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Shane Loeffler had an inspiration: “I was looking down from an airplane window and seeing this huge landscape and these geological features, and [wondering about] the landscape I was flying over,” he says. What if there was an app for that? So he made it a reality. With the help of the National Science Foundation.

Loeffler created a new app, Flyover Country, to show fliers exactly what they’re seeing below them. Using maps and data from pelontological and geological databases, including government data, Flyover Country helps users identify and get information on the landscape below. The best part? You don’t need Wi-Fi, it works just with the phone’s GPS, and it works when you’re on a road trip, hiking, or anywhere else. You can learn about the volcanos in Hawai’i, glaciers over Iceland on your way to Europe, the Rocky Mountains on the way from California and mines in the Black Hills of South Dakota on your way anywhere.  You can read Wikipedia articles about the features (including dinosaur bones found there!).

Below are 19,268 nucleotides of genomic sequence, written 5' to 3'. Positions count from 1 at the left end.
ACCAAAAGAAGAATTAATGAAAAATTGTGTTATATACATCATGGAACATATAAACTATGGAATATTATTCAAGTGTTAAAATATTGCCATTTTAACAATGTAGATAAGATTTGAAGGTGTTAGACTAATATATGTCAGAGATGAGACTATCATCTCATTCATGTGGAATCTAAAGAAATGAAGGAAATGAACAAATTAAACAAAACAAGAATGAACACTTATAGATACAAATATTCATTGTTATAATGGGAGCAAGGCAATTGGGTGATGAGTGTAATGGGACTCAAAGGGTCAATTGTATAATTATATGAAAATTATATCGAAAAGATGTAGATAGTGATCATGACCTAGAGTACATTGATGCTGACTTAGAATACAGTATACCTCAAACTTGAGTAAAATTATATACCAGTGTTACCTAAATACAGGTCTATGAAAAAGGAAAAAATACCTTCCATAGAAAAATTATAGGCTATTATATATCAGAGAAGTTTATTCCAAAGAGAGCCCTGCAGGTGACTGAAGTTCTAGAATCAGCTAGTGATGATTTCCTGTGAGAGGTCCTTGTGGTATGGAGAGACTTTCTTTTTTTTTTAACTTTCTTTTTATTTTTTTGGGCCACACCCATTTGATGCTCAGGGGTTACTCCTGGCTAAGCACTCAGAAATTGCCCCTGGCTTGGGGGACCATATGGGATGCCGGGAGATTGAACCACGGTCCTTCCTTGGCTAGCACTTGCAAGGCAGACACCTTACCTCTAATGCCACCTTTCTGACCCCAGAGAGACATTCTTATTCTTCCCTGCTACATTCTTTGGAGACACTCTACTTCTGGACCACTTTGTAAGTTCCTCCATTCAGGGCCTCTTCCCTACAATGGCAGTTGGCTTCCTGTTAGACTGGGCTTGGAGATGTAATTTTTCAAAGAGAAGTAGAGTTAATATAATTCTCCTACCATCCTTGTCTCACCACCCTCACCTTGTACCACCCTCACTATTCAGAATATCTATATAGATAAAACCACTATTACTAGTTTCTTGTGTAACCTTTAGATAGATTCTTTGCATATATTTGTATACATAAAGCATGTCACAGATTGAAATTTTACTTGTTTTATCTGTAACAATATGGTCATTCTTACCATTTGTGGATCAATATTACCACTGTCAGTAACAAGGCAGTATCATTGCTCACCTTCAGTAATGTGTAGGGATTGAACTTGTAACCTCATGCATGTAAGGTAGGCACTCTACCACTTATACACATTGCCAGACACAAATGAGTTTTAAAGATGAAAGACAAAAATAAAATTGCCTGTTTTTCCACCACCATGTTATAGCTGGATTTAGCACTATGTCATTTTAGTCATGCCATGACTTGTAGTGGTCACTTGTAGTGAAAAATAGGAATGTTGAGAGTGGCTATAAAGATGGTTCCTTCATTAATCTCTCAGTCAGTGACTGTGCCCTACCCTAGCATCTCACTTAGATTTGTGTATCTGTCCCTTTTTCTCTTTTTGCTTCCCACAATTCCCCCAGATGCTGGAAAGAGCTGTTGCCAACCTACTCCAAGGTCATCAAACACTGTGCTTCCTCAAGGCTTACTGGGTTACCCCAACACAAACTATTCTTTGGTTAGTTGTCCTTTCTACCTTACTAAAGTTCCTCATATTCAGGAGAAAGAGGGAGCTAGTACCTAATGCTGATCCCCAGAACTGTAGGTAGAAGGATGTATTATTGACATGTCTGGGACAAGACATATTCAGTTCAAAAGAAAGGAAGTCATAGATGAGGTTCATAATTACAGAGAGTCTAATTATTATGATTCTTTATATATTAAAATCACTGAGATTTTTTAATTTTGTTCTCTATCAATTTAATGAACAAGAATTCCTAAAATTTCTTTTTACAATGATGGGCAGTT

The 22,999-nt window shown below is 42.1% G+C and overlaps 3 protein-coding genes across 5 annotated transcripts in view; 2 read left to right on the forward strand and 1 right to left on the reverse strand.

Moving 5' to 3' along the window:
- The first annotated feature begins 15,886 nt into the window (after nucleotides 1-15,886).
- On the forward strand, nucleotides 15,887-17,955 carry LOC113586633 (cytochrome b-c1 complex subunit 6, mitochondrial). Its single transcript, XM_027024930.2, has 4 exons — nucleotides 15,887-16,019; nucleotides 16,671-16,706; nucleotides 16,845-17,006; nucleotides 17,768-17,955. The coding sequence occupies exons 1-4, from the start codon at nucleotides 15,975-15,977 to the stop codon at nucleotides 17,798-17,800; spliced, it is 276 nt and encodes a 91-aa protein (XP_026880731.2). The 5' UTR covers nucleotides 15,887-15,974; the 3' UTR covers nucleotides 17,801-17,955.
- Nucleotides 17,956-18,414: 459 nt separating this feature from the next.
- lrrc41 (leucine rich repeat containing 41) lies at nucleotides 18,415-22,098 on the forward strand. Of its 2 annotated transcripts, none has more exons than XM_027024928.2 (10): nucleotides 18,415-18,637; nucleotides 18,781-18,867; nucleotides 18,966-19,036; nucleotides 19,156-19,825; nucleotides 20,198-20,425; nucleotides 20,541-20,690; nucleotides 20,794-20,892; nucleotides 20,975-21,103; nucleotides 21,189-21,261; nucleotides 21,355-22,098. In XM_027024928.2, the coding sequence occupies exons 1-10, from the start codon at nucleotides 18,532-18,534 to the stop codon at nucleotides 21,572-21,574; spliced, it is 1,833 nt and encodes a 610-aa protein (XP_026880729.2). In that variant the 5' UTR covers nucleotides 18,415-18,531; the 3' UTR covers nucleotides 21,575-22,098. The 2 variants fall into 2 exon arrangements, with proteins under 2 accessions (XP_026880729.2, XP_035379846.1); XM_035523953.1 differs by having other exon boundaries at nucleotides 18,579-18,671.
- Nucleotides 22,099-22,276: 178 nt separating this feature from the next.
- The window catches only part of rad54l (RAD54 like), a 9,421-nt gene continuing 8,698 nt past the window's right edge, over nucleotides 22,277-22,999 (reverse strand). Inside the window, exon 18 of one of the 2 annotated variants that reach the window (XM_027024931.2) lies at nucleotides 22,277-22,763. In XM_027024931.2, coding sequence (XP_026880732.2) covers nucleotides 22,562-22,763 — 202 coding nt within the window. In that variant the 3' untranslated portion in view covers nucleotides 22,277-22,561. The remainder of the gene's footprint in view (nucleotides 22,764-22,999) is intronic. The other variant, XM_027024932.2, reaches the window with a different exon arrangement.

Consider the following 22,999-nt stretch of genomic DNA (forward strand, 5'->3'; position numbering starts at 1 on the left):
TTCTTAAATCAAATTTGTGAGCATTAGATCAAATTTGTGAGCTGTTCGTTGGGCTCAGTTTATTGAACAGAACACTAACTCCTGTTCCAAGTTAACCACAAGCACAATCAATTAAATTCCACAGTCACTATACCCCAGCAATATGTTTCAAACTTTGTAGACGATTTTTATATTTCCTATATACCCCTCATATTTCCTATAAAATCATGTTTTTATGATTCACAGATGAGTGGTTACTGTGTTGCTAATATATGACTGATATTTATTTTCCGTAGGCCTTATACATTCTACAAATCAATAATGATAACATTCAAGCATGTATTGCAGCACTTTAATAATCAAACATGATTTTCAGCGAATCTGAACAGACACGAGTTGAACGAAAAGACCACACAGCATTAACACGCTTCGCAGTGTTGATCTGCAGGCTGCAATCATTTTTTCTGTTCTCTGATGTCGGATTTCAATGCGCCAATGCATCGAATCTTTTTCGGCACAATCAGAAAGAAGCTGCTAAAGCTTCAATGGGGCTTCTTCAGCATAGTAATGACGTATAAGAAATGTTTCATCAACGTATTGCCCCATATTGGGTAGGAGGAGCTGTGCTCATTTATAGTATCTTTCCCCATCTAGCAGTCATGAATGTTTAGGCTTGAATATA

But Loeffler didn’t create Flyover Country on his own. He won a $150,000 grant from the National Science Foundation to develop the app asa geology student at the University of Minnesota at Duluth. This grant, and the government data used in the software, and the help of the state university, paved the way for him to create the app. And for us to be able to use it, well, everywhere.

Thank you, National Science Foundation, for helping Shane Loeffler bring us Flyover Country.

 

 

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